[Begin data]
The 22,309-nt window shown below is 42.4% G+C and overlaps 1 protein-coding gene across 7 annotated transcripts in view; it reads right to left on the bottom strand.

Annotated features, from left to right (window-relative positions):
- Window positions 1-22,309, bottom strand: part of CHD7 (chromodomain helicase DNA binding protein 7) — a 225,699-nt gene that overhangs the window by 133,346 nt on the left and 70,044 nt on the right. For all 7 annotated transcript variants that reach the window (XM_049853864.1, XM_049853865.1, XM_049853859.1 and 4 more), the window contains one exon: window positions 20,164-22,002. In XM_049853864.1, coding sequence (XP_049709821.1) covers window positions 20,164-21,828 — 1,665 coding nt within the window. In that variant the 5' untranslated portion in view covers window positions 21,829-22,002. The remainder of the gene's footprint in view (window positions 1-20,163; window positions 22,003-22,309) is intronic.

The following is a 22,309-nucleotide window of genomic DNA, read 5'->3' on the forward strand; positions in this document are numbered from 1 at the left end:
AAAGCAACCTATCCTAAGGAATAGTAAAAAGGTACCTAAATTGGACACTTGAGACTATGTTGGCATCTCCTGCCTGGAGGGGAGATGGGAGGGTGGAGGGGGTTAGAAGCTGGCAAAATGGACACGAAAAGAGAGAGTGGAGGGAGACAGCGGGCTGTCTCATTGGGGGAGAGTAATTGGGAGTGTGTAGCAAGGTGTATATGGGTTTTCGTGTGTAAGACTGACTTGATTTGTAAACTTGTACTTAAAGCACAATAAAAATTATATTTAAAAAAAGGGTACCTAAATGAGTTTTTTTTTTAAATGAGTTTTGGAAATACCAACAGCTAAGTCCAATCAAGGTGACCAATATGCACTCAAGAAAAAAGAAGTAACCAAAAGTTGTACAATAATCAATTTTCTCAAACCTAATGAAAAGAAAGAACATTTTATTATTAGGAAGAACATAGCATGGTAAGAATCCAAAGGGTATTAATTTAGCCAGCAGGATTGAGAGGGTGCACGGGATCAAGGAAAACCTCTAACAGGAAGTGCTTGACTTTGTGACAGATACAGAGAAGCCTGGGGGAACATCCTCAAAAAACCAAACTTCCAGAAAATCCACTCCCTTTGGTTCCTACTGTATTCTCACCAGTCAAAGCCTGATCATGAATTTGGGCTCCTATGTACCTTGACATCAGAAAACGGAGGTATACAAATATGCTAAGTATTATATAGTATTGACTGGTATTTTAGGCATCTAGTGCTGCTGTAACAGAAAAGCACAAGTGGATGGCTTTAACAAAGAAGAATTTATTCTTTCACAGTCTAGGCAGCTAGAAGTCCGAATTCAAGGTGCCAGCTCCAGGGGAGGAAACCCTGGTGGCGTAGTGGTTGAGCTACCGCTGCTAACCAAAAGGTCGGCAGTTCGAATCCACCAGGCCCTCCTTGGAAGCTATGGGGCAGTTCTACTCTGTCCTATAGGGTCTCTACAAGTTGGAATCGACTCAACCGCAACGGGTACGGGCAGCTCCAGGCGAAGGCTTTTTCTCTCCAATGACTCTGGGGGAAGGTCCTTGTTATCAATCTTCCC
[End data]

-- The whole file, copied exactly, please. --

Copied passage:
The 22,309-nt window shown below is 42.4% G+C and overlaps 1 protein-coding gene across 7 annotated transcripts in view; it reads right to left on the bottom strand.

Annotated features, from left to right (window-relative positions):
- Window positions 1-22,309, bottom strand: part of CHD7 (chromodomain helicase DNA binding protein 7) — a 225,699-nt gene that overhangs the window by 133,346 nt on the left and 70,044 nt on the right. For all 7 annotated transcript variants that reach the window (XM_049853864.1, XM_049853865.1, XM_049853859.1 and 4 more), the window contains one exon: window positions 20,164-22,002. In XM_049853864.1, coding sequence (XP_049709821.1) covers window positions 20,164-21,828 — 1,665 coding nt within the window. In that variant the 5' untranslated portion in view covers window positions 21,829-22,002. The remainder of the gene's footprint in view (window positions 1-20,163; window positions 22,003-22,309) is intronic.

The following is a 22,309-nucleotide window of genomic DNA, read 5'->3' on the forward strand; positions in this document are numbered from 1 at the left end:
AAAGCAACCTATCCTAAGGAATAGTAAAAAGGTACCTAAATTGGACACTTGAGACTATGTTGGCATCTCCTGCCTGGAGGGGAGATGGGAGGGTGGAGGGGGTTAGAAGCTGGCAAAATGGACACGAAAAGAGAGAGTGGAGGGAGACAGCGGGCTGTCTCATTGGGGGAGAGTAATTGGGAGTGTGTAGCAAGGTGTATATGGGTTTTCGTGTGTAAGACTGACTTGATTTGTAAACTTGTACTTAAAGCACAATAAAAATTATATTTAAAAAAAGGGTACCTAAATGAGTTTTTTTTTTAAATGAGTTTTGGAAATACCAACAGCTAAGTCCAATCAAGGTGACCAATATGCACTCAAGAAAAAAGAAGTAACCAAAAGTTGTACAATAATCAATTTTCTCAAACCTAATGAAAAGAAAGAACATTTTATTATTAGGAAGAACATAGCATGGTAAGAATCCAAAGGGTATTAATTTAGCCAGCAGGATTGAGAGGGTGCACGGGATCAAGGAAAACCTCTAACAGGAAGTGCTTGACTTTGTGACAGATACAGAGAAGCCTGGGGGAACATCCTCAAAAAACCAAACTTCCAGAAAATCCACTCCCTTTGGTTCCTACTGTATTCTCACCAGTCAAAGCCTGATCATGAATTTGGGCTCCTATGTACCTTGACATCAGAAAACGGAGGTATACAAATATGCTAAGTATTATATAGTATTGACTGGTATTTTAGGCATCTAGTGCTGCTGTAACAGAAAAGCACAAGTGGATGGCTTTAACAAAGAAGAATTTATTCTTTCACAGTCTAGGCAGCTAGAAGTCCGAATTCAAGGTGCCAGCTCCAGGGGAGGAAACCCTGGTGGCGTAGTGGTTGAGCTACCGCTGCTAACCAAAAGGTCGGCAGTTCGAATCCACCAGGCCCTCCTTGGAAGCTATGGGGCAGTTCTACTCTGTCCTATAGGGTCTCTACAAGTTGGAATCGACTCAACCGCAACGGGTACGGGCAGCTCCAGGCGAAGGCTTTTTCTCTCCAATGACTCTGGGGGAAGGTCCTTGTTATCAATCTTCCC